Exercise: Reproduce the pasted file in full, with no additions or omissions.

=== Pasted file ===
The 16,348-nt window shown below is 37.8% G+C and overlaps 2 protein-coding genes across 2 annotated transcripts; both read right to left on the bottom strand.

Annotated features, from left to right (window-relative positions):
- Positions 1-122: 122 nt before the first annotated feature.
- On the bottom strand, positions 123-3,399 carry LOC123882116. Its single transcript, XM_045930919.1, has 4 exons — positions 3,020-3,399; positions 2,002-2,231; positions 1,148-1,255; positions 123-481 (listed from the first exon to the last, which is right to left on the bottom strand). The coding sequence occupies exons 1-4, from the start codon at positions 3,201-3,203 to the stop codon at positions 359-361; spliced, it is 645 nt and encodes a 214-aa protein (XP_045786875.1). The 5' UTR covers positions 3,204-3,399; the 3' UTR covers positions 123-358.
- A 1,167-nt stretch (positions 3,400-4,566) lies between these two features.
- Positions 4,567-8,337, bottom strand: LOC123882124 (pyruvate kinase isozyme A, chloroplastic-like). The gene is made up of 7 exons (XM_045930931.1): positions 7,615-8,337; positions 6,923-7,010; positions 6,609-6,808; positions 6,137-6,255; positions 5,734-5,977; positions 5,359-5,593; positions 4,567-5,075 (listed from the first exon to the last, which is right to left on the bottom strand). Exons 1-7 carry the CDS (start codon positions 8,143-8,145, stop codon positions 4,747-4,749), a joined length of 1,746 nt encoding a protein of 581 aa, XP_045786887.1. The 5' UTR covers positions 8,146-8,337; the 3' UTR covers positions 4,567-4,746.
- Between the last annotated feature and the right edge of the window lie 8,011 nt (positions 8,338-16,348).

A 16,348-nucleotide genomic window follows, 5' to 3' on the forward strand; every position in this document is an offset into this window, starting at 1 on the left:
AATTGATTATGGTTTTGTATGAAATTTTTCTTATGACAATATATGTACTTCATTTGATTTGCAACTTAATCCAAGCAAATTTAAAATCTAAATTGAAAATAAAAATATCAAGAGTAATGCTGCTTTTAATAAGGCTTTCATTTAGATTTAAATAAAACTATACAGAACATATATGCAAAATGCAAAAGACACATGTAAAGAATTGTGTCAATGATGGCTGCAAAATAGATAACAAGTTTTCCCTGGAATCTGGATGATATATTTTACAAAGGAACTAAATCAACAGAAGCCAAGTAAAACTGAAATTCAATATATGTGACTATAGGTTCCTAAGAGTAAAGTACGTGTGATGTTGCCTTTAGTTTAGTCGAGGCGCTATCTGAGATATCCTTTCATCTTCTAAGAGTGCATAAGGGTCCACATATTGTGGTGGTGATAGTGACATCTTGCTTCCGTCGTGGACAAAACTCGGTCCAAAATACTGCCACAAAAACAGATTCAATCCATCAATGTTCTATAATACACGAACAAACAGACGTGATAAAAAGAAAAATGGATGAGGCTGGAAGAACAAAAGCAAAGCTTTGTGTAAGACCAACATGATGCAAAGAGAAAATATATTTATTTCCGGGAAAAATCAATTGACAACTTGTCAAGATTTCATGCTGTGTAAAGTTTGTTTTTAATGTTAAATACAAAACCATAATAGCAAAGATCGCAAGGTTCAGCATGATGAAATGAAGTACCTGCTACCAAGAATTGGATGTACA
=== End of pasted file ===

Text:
The 16,348-nt window shown below is 37.8% G+C and overlaps 2 protein-coding genes across 2 annotated transcripts; both read right to left on the bottom strand.

Annotated features, from left to right (window-relative positions):
- Positions 1-122: 122 nt before the first annotated feature.
- On the bottom strand, positions 123-3,399 carry LOC123882116. Its single transcript, XM_045930919.1, has 4 exons — positions 3,020-3,399; positions 2,002-2,231; positions 1,148-1,255; positions 123-481 (listed from the first exon to the last, which is right to left on the bottom strand). The coding sequence occupies exons 1-4, from the start codon at positions 3,201-3,203 to the stop codon at positions 359-361; spliced, it is 645 nt and encodes a 214-aa protein (XP_045786875.1). The 5' UTR covers positions 3,204-3,399; the 3' UTR covers positions 123-358.
- A 1,167-nt stretch (positions 3,400-4,566) lies between these two features.
- Positions 4,567-8,337, bottom strand: LOC123882124 (pyruvate kinase isozyme A, chloroplastic-like). The gene is made up of 7 exons (XM_045930931.1): positions 7,615-8,337; positions 6,923-7,010; positions 6,609-6,808; positions 6,137-6,255; positions 5,734-5,977; positions 5,359-5,593; positions 4,567-5,075 (listed from the first exon to the last, which is right to left on the bottom strand). Exons 1-7 carry the CDS (start codon positions 8,143-8,145, stop codon positions 4,747-4,749), a joined length of 1,746 nt encoding a protein of 581 aa, XP_045786887.1. The 5' UTR covers positions 8,146-8,337; the 3' UTR covers positions 4,567-4,746.
- Between the last annotated feature and the right edge of the window lie 8,011 nt (positions 8,338-16,348).

A 16,348-nucleotide genomic window follows, 5' to 3' on the forward strand; every position in this document is an offset into this window, starting at 1 on the left:
AATTGATTATGGTTTTGTATGAAATTTTTCTTATGACAATATATGTACTTCATTTGATTTGCAACTTAATCCAAGCAAATTTAAAATCTAAATTGAAAATAAAAATATCAAGAGTAATGCTGCTTTTAATAAGGCTTTCATTTAGATTTAAATAAAACTATACAGAACATATATGCAAAATGCAAAAGACACATGTAAAGAATTGTGTCAATGATGGCTGCAAAATAGATAACAAGTTTTCCCTGGAATCTGGATGATATATTTTACAAAGGAACTAAATCAACAGAAGCCAAGTAAAACTGAAATTCAATATATGTGACTATAGGTTCCTAAGAGTAAAGTACGTGTGATGTTGCCTTTAGTTTAGTCGAGGCGCTATCTGAGATATCCTTTCATCTTCTAAGAGTGCATAAGGGTCCACATATTGTGGTGGTGATAGTGACATCTTGCTTCCGTCGTGGACAAAACTCGGTCCAAAATACTGCCACAAAAACAGATTCAATCCATCAATGTTCTATAATACACGAACAAACAGACGTGATAAAAAGAAAAATGGATGAGGCTGGAAGAACAAAAGCAAAGCTTTGTGTAAGACCAACATGATGCAAAGAGAAAATATATTTATTTCCGGGAAAAATCAATTGACAACTTGTCAAGATTTCATGCTGTGTAAAGTTTGTTTTTAATGTTAAATACAAAACCATAATAGCAAAGATCGCAAGGTTCAGCATGATGAAATGAAGTACCTGCTACCAAGAATTGGATGTACA